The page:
Joy as UAE project changes 50 young lives with free life-saving surgeries

Golden Heart initiative ensures low-income families across India and elsewhere are not priced out of crucial care

Fathima Hassan, 3, needed heart surgery because of a rare genetic condition that restricts growth and development. Photo: Burjeel Holdings
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The families of children facing life threatening heart defects have told of their joy after free surgery was given to underprivileged youngsters by an Abu Dhabi hospital group.

Fifty children have been offered free medical care for serious heart conditions by Dr Shamsheer Vayalil, founder and chairman of Burjeel Holdings, one of the UAE’s largest private hospital providers.

The Golden Heart initiative focused on children impacted by conflict and underprivileged backgrounds, spanning cultural and geographical boundaries to mark entrepreneur MA Yusuffali's 50 years in the Emirates.

Dr Vayalil is married to the daughter of Mr Yusuffali, who is managing director of the LuLu Group, and launched the scheme to provide surgeries at public and private hospitals in Tunisia, Egypt, and India.

It has made a huge difference to all our lives, not just Fathima’s. We are so grateful
Fasalu Rahman

One of those was three-year-old Fathima Hassan from Malappuram in Kerala, India, who had Cornelia De Lange Syndrome diagnosed, a rare genetic condition that restricts growth and development.

Her condition was so severe that her heart failed to grow properly, leading to atrial and ventricular septal defects.

A week after surgery at Lakeshore Hospital – a five-hour drive from the family home – and Fathima is beginning her long road to recovery.

Her father, Fasalu Rahman, was told of the Golden Heart initiative by a friend in Abu Dhabi working at Lifecare Hospital in Musaffah.

“We discovered Fathima had an issue as soon as she was born, and we have been trying to get her care ever since,” said Mr Rahman.

“I consulted one of the paediatric cardiac specialists in Kerala, who suggested she had to go undergo surgery as soon as possible.

“They hoped the hole in her heart would close naturally, but that didn’t happen so it created lots of problems for her.

“She was losing weight and her health was deteriorating, so it was becoming more urgent by the day.”

Vital lifeline

Severity of developmental disability resulting from a congenital heart defect increases with the complexity of the defect.

More than 80 per cent of those with a mild CHD have no disabilities, while more than half with a more critical CHD have some form of impairment.

Mr Rahman and his wife, Mariyam Mumthas, who have two other daughters aged 13 and 9, sold family gold, other valuables and even some land to try to raise the Dh85,000 ($23,000) required to pay for the surgery.

“It was getting very difficult for us to afford this, so without the initiative this surgery probably would not have happened,” said Mr Rahman, who works in his local bakery.

“It has made a huge difference to all our lives, not just Fathima’s. We are so grateful.”

To support children in conflict zones across Africa, special travel permissions had to be obtained for the families involved. In India, the initiative collaborated with government departments to offer high-cost life-saving surgeries that were otherwise not covered under existing schemes.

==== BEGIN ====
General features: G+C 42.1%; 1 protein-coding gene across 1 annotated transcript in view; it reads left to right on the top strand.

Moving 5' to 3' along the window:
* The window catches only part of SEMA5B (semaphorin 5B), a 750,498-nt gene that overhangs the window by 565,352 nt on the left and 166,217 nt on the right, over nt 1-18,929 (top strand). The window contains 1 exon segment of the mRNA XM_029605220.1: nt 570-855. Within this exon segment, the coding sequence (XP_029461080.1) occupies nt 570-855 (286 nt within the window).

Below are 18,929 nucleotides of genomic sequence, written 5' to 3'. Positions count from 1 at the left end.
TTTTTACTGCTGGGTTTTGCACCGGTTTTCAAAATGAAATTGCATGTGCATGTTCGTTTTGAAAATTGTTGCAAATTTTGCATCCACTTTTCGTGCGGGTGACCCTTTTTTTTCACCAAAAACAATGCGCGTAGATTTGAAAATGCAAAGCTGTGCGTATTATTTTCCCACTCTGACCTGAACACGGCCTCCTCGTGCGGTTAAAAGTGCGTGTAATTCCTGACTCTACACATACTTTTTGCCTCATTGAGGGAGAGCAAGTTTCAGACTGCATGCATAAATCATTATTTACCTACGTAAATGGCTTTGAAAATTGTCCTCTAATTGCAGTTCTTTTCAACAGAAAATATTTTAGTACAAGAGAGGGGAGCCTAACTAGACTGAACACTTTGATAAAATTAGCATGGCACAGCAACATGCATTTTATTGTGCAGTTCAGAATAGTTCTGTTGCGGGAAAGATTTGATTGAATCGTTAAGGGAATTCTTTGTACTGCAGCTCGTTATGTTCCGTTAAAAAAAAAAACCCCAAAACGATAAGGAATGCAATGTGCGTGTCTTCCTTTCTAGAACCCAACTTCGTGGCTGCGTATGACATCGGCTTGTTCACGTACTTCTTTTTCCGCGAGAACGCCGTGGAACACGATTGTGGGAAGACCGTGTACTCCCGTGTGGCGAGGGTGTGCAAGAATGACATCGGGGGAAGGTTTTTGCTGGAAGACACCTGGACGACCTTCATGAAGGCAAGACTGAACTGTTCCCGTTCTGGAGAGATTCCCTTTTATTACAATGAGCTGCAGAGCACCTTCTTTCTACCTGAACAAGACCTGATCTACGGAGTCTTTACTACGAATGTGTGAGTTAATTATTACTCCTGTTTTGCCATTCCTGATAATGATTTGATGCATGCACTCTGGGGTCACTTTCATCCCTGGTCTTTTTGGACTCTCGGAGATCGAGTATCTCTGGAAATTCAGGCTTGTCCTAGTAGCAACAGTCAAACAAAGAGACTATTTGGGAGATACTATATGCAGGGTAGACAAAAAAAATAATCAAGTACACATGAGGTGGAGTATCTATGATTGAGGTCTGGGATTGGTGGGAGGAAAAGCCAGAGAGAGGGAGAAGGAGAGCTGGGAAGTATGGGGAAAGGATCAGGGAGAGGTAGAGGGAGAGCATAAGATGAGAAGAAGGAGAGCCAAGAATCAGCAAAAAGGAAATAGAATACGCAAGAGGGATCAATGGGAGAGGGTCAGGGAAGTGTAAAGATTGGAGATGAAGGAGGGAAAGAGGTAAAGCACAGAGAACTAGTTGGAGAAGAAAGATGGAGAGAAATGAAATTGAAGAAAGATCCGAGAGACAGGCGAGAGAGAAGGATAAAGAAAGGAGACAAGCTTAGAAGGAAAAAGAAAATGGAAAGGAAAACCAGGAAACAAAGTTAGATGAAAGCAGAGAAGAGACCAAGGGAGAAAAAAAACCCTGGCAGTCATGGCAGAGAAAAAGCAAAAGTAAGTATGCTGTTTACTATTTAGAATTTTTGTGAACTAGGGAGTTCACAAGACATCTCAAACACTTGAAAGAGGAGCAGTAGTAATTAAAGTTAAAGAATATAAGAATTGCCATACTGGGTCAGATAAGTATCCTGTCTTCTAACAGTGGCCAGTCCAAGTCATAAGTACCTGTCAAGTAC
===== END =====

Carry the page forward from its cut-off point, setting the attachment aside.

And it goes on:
Every year, more than a million children are born with congenital heart disease worldwide, but just a tiny percentage receive the treatment they need.

Another lucky child was Adam Hany, also from Kerala. The 2-month-old was born with a narrowed aorta – the major artery carrying blood from the heart to the rest of his tiny body.

The defect caused his heart to work harder, leading to high blood pressure and other potentially life threatening problems.

Through the programme, Adam had surgery this week and is now recovering. His parents are hopeful he can make a full recovery and live a full, normal life thanks to the surgery they would not otherwise have been able to afford.

“We were told when he was born Adam needed this surgery by the doctor, but with our financial issues it was not something we could pay for,” said Abdulla Nekarj, the child’s father.

“We waited for two months trying to find a way, and then applied for this fund after we were told by the hospital we may be suitable applicants.”

Transforming lives

Without the surgery, Adam faced serious development issues as his brain was unlikely to fully function, and even more healthcare costs in the future to manage his associated conditions.

The Golden Heart initiative has helped avoid that difficult path for the family.

“We are very happy this has been done,” said Mr Nekarj.

“Adam only has one kidney and some hearing loss, but at least we have been able to manage his heart issues. It is a big relief.”

Experts reviewed each medical record from the hundreds of applicants, and shortlisted candidates based on the severity of their condition and initiative guidelines.

Global experts in the field were then contacted to perform the surgeries and transport arrangements made for each of the families.

The process from application to surgery took just three months.

“It fills our hearts to see these children taking baby steps into their healthier lives through the Golden Heart Initiative,” said Dr Vayalil.

“When we launched this, it received a good response from all quarters – but executing the mission was no easy task.

“With utmost devotion, our doctors and staff worked towards the healing of these little ones.

“This would not have succeeded without their hard work and the families that trusted us.”

Updated: April 09, 2024, 10:00 AM